City Council selects William Miranda
Mayor Cameron Smyth, center, chats with City Attorney Joseph Montes, left, and City Manager Ken Striplin before City Council meeting on Tuesday. Dan Watson/TheSignal
By Kevin Kenney
Tuesday, January 17th, 2017

And the winner is…William Miranda.

The Valencia resident, managing partner and editor in chief for Our Valley Santa Clarita and Air Force veteran was appointed Tuesday night as the newest member of the Santa Clarita City Council.

Miranda, an adviser on the Santa Clarita Chamber of Commerce’s Latino Business Alliance, won the spot with a 3-1 vote, with Mayor Cameron Smyth, Mayor Pro Tem Laurene Weste and Councilwoman Marsha McLean voting yes and Councilman Bob Kellar voting no.
Miranda has also worked for IBM, Xerox and Data General.

“I want to tap into my extensive education, business experience and community activism to help provide the strong leadership necessary to address the issues of senior services, economic development and veterans’ issues as well as the overall controlled growth of our city,” he said.

Also a volunteer with the Senior Center and the American Diabetes Association, Miranda told the Council he would “champion the economic development of the city.”

He also cited as his big issues supporting schools, public safety and addressing the homeless situation in the city.’

“On economic growth, he told the Council, “We need to go out there … there are business looking for a business-friendly community, and we have to work to get the message out.’’

It was standing-room only in the Council Chambers of City Hall on Tuesday night, and the big question on everybody’s mind was, who would be standing at the end?

City Council members listen to members of the community voice their support for candidates at the City Council meeting on Tuesday. Dan Watson/ The Signal

And in the end, it was Miranda.

This was the night the City Council held a special session to appoint a fifth member, following the Dec. 6 resignation of Dante Acosta, who departed to join the state Assembly.

This was the night the four sitting Council members heard from 40 of the residents who applied for the Acosta vacancy – a process that was expected to last deep into the night, with each applicant getting three minutes to state his or her case and then face further questions as the members saw fit.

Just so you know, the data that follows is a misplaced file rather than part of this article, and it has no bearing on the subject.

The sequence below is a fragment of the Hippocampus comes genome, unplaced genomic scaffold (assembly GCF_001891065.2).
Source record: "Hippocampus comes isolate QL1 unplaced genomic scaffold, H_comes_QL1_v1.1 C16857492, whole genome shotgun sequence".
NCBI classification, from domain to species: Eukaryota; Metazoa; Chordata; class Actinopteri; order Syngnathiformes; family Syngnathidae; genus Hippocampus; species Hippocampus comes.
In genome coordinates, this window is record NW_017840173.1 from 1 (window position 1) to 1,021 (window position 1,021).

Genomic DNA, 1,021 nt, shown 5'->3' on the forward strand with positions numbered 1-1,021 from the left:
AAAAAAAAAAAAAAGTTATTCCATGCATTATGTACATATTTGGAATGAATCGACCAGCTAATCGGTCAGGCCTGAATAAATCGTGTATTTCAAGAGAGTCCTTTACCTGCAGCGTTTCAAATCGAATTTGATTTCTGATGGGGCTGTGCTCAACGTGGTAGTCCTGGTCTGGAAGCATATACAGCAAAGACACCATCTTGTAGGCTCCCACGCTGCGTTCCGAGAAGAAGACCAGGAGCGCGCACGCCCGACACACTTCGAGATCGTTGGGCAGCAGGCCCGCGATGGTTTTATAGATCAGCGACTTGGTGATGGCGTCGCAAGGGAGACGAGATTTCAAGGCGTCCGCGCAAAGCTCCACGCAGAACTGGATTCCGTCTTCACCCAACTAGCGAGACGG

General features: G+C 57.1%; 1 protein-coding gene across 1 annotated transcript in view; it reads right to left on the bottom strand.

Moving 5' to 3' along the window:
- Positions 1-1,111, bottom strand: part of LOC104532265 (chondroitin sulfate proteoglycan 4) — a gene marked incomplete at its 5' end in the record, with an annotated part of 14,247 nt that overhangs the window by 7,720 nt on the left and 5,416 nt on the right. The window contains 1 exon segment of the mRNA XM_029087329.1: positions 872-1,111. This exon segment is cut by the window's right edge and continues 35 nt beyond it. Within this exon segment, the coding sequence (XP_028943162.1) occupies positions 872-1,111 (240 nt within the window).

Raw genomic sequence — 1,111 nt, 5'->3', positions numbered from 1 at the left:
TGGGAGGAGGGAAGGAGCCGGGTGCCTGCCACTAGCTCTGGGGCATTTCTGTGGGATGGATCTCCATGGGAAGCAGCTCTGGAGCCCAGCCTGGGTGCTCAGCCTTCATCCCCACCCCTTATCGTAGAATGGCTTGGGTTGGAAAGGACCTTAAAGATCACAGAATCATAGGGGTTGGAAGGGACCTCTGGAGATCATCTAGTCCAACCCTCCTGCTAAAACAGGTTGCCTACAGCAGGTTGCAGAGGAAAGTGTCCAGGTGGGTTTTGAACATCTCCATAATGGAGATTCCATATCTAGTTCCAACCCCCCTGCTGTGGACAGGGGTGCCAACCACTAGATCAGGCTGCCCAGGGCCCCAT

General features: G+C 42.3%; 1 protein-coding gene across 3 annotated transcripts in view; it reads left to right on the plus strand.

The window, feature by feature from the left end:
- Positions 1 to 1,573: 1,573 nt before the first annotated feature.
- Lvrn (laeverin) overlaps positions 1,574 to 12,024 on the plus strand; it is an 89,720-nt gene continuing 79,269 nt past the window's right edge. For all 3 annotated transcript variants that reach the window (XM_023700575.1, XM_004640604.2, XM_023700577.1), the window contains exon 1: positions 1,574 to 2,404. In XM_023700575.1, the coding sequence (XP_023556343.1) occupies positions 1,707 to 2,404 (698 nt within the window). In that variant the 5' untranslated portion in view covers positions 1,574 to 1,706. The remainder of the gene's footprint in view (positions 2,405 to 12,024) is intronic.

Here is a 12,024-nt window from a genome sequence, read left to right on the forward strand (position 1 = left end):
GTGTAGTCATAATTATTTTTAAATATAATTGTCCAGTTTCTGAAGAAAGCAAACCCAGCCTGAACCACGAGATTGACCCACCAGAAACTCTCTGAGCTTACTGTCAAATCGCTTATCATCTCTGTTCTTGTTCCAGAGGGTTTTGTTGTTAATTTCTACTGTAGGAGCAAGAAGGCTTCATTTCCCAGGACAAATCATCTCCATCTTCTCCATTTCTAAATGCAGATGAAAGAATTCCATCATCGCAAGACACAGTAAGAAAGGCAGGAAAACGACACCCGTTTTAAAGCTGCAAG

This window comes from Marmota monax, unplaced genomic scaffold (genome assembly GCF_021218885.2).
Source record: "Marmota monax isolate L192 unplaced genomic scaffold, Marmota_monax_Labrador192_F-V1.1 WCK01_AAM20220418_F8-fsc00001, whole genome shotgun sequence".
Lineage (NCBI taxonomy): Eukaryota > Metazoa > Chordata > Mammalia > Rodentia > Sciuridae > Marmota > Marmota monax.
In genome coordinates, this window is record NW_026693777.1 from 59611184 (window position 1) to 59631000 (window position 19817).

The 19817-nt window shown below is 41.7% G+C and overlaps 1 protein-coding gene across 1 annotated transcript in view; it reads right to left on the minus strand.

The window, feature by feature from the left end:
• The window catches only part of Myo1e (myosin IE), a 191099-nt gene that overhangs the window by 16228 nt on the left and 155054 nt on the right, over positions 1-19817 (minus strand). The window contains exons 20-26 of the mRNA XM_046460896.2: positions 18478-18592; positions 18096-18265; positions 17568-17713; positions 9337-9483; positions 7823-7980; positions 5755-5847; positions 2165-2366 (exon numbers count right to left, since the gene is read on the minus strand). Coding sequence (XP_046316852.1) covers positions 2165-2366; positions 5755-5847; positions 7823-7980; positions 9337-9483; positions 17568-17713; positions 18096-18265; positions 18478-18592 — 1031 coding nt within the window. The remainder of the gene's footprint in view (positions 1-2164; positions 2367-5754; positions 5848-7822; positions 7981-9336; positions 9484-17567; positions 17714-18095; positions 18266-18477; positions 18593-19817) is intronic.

Originally, 50 residents had applied, but several dropped out, one was added late, and there were several no-shows.

The plan was for each of the applicants on hand to get their three minutes, then for the Council to break and discuss among themselves which applicants needed to be brought back up for a second round of questions — to elaborate or clarify their earlier points.

The 40 applicants who showed up wrapped up the first portion of the night’s program, their three-minute presentations, at 7:36 p.m.

Frequent issues brought up by the applicants included traffic, attracting jobs, public safety, homelessness, senior-citizen issues, and the city’s recently enacted moratorium on recreational marijuana shops, now that Proposition 64 has passed.

Among those brought back early in the second part of the program were former Councilman TimBen Boydston, Kenneth Dean, Marcus Hershey, Gloria Mercado-Fortine, Jack Levenberg, Diane Trautman, Brent A. Braun, Dr. Gene Dorio, Ronda Baldwin-Kennedy.

Dean, who served on the city’s formation committee in 1987, was asked if he had the time to dedicate to all the duties attached to being on the Council, and he replied, “Absolutely.”

Boydston was asked about how the city should handle the marijuana issue now that Prop 64 passed, legalizing its recreational use. He supported the city’s moratorium on pot – which he voted for as a member of the Council – and said the city should “restrict the heck out of it.”

Hershey, a former L.A. County Sheriff’s deputy, spoke of his concerns about what he saw as a troubling suicide rate in Santa Clarita.

Mercado-Fortine, a former teacher, principal and district-level administrator with the L.A. Unified School District, was asked about her biggest concerns regarding teens, and she said,

“The growth of drugs.”

Levenberg, a pharmacist, spoke of homelessness and drug issues.

Braun, a retired FBI agent, was also asked about marijuana, and he spoke about the challenges ahead for the city and state because, regarding marijuana, “Federal law is in direct conflict with state law (and) federal law trumps state law.”

It went on like that into the evening, the crowd dissipating little.

“To quote from my favorite movie, Highlander, ‘There can be only one,’ ’’ Smyth had quipped at the start of the proceedings.

“(But) with that in mind, I hope those who have applied use this as a springboard for continued involvement in the city. What a great group of candidates and applicants.

“(To those not chosen), I certainly hope you look at other ways of being involved with the city and the community.’’

One of the applicants, Bret Alden Mouser, said he planned just that, having been inspired by the process.

“Even if I don’t get appointed, this will not be the last you see of me,’’ he said. “I plan to become a familiar face.”

About the author

Kevin Kenney

Kevin Kenney

Over 30-plus years, Kevin Kenney has been a writer and editor for United Press International, the New York Post and Fox Sports, among other outlets. He joined The Signal in 2016.